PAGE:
Long live the terminological buccaneer! You probably didn’t notice at the time, but the middle of the Twentieth Century wasn’t just notable for some real humdinger-style global military conflicts both hot and cold; it was also the site of two pitched battles in the EXCITING WORLD OF LITERARY CRITICISM! I put that part in capital letters so it would seem more dramatic.
The first World War, if you will, was between the “Formalists” and the “New Critics”. The Formalists had ruled the roost for a long time, and they believed that you couldn’t understand a book (or poem, or any other “text”) without understanding the author. If you took a high school English class where you were lectured extensively on Herman Melville’s poverty or Toni Morrison’s infallibility, you were the (unwilling target) of watered-down Formalism. The New Critics, on the other hand, had the CRAY CRAY idea that everything you needed to understand a “text” was inside the text itself. They believed that the purest and most intelligent criticism came from treating the text like a found object, the same way we regard something like the Rosetta Stone or the Dead Sea Scrolls.
As an idea, New Criticism was long overdue — and as a way of wedging humanity out of Formalism, it was absolutely necessary. There was just one problem: no text is truly a “found object”. Imagine Aldous Huxley’s Brave New Word being read by someone who doesn’t know what a “flivver” is, or what the line “Ford’s in his flivver” is meant to reference. Actually, you don’t have to imagine that, because it’s happening right now in colleges across America. Our eighteen-year-olds are very skilled at Fortnite and they know the lyrics of Ariana Grande songs the same way people used to know the King James Bible, but they don’t read Robert Browning and they don’t know enough history to identify a “flivver”.
The New Critics would tell you that you can fully understand Brave New World without any of that information. This position was so obviously absurd that it eventually yielded, in a sort of Second World War, to Post-Structuralism, which is obsessed with context. A proper Post-Structuralist reading of Brave New World would require that you know everything that Huxley knew when he wrote the book. This, as you’d imagine, is not easy. In fact, it’s impossible. As a result, there was a long Cold War between the people who could not abide New Criticism or Post-Structuralism. The Cold War was resolved when a milder, more practical version of the Post-Structuralist philosophy was advanced by the eminent critical scholar Northrop Frye in the Sixties. Mr. Frye, who considered himself a “terminological buccaneer”, borrowed and stole liberally from the best aspects of New Criticism and Post-Structuralism to create a workable framework for literary criticism.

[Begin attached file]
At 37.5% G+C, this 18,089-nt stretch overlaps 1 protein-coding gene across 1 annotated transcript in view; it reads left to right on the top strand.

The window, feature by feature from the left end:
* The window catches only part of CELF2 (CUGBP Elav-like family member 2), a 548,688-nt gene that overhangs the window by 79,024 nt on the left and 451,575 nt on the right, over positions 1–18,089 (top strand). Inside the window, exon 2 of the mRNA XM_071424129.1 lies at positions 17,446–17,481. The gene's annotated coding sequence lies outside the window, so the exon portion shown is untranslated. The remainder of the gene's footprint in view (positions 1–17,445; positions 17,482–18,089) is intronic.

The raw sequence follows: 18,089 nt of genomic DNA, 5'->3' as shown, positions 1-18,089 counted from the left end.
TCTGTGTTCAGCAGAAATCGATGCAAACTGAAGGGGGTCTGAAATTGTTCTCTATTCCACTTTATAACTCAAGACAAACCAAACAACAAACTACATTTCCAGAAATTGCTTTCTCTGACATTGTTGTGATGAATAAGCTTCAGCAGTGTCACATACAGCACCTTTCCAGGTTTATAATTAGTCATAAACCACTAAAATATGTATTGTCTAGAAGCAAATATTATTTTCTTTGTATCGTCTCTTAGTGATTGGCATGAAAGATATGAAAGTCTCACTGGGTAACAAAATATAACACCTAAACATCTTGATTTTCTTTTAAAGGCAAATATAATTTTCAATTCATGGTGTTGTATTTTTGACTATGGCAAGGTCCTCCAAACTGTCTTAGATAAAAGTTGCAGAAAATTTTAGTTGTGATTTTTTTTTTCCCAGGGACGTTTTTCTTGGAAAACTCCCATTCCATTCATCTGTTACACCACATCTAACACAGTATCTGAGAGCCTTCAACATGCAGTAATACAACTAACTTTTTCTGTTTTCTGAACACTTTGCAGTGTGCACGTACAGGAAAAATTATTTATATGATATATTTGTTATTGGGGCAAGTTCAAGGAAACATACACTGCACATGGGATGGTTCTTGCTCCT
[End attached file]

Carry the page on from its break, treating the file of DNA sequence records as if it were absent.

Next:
Frye shaped the course of “lit-crit” from 1960 to 2005 or so, at which point gender and race theories became all-powerful, effectively terminating our culture’s chances of obtaining any further understanding of literature on any basis that is not directly related to university-grade progressive dogma. Our schools are busy teaching themselves to forget proper criticism, which is why today’s readers are drowning in a tsunami of young-adult trash and third-tier feeling-junkies like Michael Chabon and Neil Gaiman. We simply don’t know any better, and deliberately so.
Happily for Frye, he did not live to see this stupidity become canoncical. He died in 1991 with his position as the first man of literary criticism utterly secured, believing that he would continue to influence the way thoughtful men read books for decades to come. He may have even influenced you — Frye was often tapped to assemble anthologies of literature and/or criticism for undergraduate education. His influence on me was somewhat more direct. One of Frye’s most devoted students was a fellow named Edward Tomarken, who in turn became my faculty mentor and life-long friend some twenty-six years ago. “Eddie” and Frye maintained a personal correspondence until Frye’s death. I, in turn, continue to meet Eddie once a year or so either in Florida or at his home outside London. Which goes a long way toward explaining why I have a hyper-critical attitude towards automotive journalism; once you’ve learned to thoroughly disassemble a brilliant writer like Alexander Pope or William Makepeace Thackeray, reading the dreck in today’s car magazines is like sticking your hands elbow-deep into a construction-site latrine.
It might also explain why one of my son’s Christmas presents led to the two of us having an uncomfortable conversation about prison snitches.